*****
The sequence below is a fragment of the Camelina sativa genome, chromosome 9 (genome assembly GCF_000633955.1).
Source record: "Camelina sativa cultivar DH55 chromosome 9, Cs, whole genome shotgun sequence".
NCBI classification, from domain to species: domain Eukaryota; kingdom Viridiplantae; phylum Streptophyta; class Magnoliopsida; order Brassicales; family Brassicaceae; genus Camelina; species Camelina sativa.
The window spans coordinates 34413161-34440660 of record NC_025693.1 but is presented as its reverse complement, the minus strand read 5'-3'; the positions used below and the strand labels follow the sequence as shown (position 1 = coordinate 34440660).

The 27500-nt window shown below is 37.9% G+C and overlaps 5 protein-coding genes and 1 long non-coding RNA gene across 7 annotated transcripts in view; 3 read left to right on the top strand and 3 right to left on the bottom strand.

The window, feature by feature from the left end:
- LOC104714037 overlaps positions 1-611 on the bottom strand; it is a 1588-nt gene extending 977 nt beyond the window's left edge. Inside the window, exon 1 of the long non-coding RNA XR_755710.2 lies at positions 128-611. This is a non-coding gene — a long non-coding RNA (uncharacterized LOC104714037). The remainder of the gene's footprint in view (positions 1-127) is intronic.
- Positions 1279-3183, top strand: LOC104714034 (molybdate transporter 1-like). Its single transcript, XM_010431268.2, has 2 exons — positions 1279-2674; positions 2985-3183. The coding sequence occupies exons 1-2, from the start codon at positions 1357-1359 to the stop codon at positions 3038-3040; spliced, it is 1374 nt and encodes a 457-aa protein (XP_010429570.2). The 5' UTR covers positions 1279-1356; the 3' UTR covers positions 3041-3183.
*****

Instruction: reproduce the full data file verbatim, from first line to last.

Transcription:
The sequence below is a fragment of the Camelina sativa genome, chromosome 9 (genome assembly GCF_000633955.1).
Source record: "Camelina sativa cultivar DH55 chromosome 9, Cs, whole genome shotgun sequence".
NCBI classification, from domain to species: domain Eukaryota; kingdom Viridiplantae; phylum Streptophyta; class Magnoliopsida; order Brassicales; family Brassicaceae; genus Camelina; species Camelina sativa.
The window spans coordinates 34413161-34440660 of record NC_025693.1 but is presented as its reverse complement, the minus strand read 5'-3'; the positions used below and the strand labels follow the sequence as shown (position 1 = coordinate 34440660).

The 27500-nt window shown below is 37.9% G+C and overlaps 5 protein-coding genes and 1 long non-coding RNA gene across 7 annotated transcripts in view; 3 read left to right on the top strand and 3 right to left on the bottom strand.

The window, feature by feature from the left end:
- LOC104714037 overlaps positions 1-611 on the bottom strand; it is a 1588-nt gene extending 977 nt beyond the window's left edge. Inside the window, exon 1 of the long non-coding RNA XR_755710.2 lies at positions 128-611. This is a non-coding gene — a long non-coding RNA (uncharacterized LOC104714037). The remainder of the gene's footprint in view (positions 1-127) is intronic.
- Positions 1279-3183, top strand: LOC104714034 (molybdate transporter 1-like). Its single transcript, XM_010431268.2, has 2 exons — positions 1279-2674; positions 2985-3183. The coding sequence occupies exons 1-2, from the start codon at positions 1357-1359 to the stop codon at positions 3038-3040; spliced, it is 1374 nt and encodes a 457-aa protein (XP_010429570.2). The 5' UTR covers positions 1279-1356; the 3' UTR covers positions 3041-3183.